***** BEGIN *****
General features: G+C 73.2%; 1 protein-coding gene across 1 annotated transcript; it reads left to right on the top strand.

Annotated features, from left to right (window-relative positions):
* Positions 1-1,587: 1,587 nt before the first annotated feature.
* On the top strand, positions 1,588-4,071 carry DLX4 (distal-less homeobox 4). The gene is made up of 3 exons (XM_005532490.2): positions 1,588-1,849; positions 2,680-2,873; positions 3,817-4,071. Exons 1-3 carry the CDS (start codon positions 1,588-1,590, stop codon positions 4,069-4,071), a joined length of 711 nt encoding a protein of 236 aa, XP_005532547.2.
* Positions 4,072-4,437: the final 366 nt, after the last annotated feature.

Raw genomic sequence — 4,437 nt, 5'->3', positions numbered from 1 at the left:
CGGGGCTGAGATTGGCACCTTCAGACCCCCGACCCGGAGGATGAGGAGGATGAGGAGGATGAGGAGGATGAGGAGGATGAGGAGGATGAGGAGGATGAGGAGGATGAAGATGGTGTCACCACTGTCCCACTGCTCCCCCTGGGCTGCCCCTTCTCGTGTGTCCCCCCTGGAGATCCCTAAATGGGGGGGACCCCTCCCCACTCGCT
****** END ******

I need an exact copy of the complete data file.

General features: G+C 73.2%; 1 protein-coding gene across 1 annotated transcript; it reads left to right on the top strand.

Annotated features, from left to right (window-relative positions):
* Positions 1-1,587: 1,587 nt before the first annotated feature.
* On the top strand, positions 1,588-4,071 carry DLX4 (distal-less homeobox 4). The gene is made up of 3 exons (XM_005532490.2): positions 1,588-1,849; positions 2,680-2,873; positions 3,817-4,071. Exons 1-3 carry the CDS (start codon positions 1,588-1,590, stop codon positions 4,069-4,071), a joined length of 711 nt encoding a protein of 236 aa, XP_005532547.2.
* Positions 4,072-4,437: the final 366 nt, after the last annotated feature.

Raw genomic sequence — 4,437 nt, 5'->3', positions numbered from 1 at the left:
CGGGGCTGAGATTGGCACCTTCAGACCCCCGACCCGGAGGATGAGGAGGATGAGGAGGATGAGGAGGATGAGGAGGATGAGGAGGATGAGGAGGATGAGGAGGATGAAGATGGTGTCACCACTGTCCCACTGCTCCCCCTGGGCTGCCCCTTCTCGTGTGTCCCCCCTGGAGATCCCTAAATGGGGGGGACCCCTCCCCACTCGCT